Uptown Dance Company Dance Infusion

Uptown Dance Centre is a hothouse where dance flourishes on many levels. How could the dancers not grow wildly in an environment where there are kindergartners sharing studios with pros, and the pre-professional company trains for 30 hours, 6 days a week?  Beth Gulledge-Brown, who opened the studio after dancing in New York and South Africa, describes herself as wearing many hats, not the least of which is a big cheerleader one.


Dance Infusion is the fall concert Gulledge-Brown has presented for the last ten years. The 2012 edition, which takes place at 2 and 7 pm on October 13 at IW Marks Theatre Center/Kaplan Theater Evelyn Rubenstein Jewish Community Center, will, like the previous concerts, showcase her professional company of six dancers, as well as the ten dancers currently in the second company. Exemplifying the multi-genre curriculum offered at the school, the concert will also feature examples of classical ballet, contemporary dance and jazz on the program.


Gulledge-Brown choreographed two new works for the concert. The first, a contemporary ballet set to the B minor violin concerti by Vivaldi, uses an idea the choreographer had that male dancers more closely resemble the wooden frame of a violin, while the females are more like the strings.  A second piece, Break the Mold, has a bit of autobiography to it, as the choreographer explained in a telephone interview.


“I was inspired by a trip to the Museum of Fine Arts,” she said. “After spending some time just looking at the art, I sat down and wrote out a synopsis for the piece. It looks at how you can break out of a busy life and do what you really want to do.” The dance is a modern-jazz work with music by the East-enders Singers.


Also choreographing for the concert is Marcello de sa Martins, a Brazilian dancer who once worked in Brussels and is currently in the Los Angeles Contemporary Dance Company. His piece, which Gulledge-Brown calls a playful modern piece, takes a look at how technology is taking over our lives. “Are you there?” includes text which is spoken by the dancers during the piece, and points out the ways that email, texting, Skype and other machines have made existence somewhat faceless.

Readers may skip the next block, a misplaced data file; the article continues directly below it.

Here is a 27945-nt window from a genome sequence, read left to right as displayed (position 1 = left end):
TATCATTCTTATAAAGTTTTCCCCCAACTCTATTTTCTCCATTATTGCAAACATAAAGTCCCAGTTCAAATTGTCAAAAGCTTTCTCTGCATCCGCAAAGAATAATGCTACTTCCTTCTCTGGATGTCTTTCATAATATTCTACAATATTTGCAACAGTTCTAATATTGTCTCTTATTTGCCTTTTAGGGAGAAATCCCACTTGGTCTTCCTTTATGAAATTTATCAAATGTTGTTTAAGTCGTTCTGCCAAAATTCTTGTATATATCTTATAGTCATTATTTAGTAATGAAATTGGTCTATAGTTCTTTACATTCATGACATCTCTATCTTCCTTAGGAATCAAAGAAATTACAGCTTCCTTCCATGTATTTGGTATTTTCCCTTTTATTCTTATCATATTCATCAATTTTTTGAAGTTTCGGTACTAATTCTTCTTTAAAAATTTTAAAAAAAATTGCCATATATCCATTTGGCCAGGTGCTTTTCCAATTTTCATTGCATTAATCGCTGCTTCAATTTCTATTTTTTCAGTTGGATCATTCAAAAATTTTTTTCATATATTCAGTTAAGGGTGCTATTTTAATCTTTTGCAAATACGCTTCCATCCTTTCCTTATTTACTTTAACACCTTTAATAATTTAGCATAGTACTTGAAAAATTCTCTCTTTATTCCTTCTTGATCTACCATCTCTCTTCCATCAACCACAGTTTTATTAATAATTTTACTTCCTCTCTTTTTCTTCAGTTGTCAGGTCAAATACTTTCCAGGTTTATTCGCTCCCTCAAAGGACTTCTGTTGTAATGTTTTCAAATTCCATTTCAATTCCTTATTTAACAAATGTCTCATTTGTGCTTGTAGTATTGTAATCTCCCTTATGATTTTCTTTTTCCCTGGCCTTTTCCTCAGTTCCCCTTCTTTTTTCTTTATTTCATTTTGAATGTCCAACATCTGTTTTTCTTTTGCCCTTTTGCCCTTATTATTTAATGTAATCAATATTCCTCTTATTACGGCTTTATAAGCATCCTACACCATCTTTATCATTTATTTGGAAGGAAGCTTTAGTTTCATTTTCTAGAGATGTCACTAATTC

Ironically, Brazilian music was chosen by a non-Brazilian choreographer, Caleb Mitchell, who is a professor of dance at Belhaven University. His dance, The Colors That Remind us of the Sun, features the music of Sérgio Mendes & Brazil´66, lots of Brazilian rhythms, and images of the color and beautiful beaches of that country.


If the dances seem to have a wide-ranging flair, so does the makeup of the faculty at Uptown Dance Center, several of whom have contributed original choreography to the concert. Florin Adrian Ciobanu, who is the co-director of the company, hails from Romania. He danced with both the Romanian and Hungarian Opera Ballets and was a principal dancer at the Sarasota Ballet where he now serves as Ballet Master.


Alexander Pandiscio, the Ballet Master at Uptown, is originally from Massachusetts, but studied in New York and San Francisco before landing a job dancing with Houston Ballet. Pandiscio has choreographed a condensed version of Coppelia for the younger dancers who will perform at Dance Infusion.


“It’s really about coming to see different styles and different choreographers on one bill,” said Gulledge-Brown, who can boast, with a mother and sister on the payroll, that her studio is truly a family affair. “It challenges dancers to have so many different styles to master. You have to be an all-around mover to make it work.”



Dance Infusion 2012

2 and 7 p.m., Saturday, October 13

Performances at IW Marks Theatre Center/Kaplan Theater,  Evelyn Rubenstein Jewish Community Center.

5601 S. Braeswood
. Houston, TX 77096

Tickets $25-30. Order online: www.uptowndancecenter.com

About the Author

Michael Wade Simpson is editor of culturevulture.net. He writes about the performing arts for the Santa Fe New Mexican. Previously, he reviewed dance for the "San Francisco Chronicle." MFA dance, Smith College. Founder, "Small City Dance Project," Newburyport, Massachusetts.

Post a Reply

Your email address will not be published. Required fields are marked *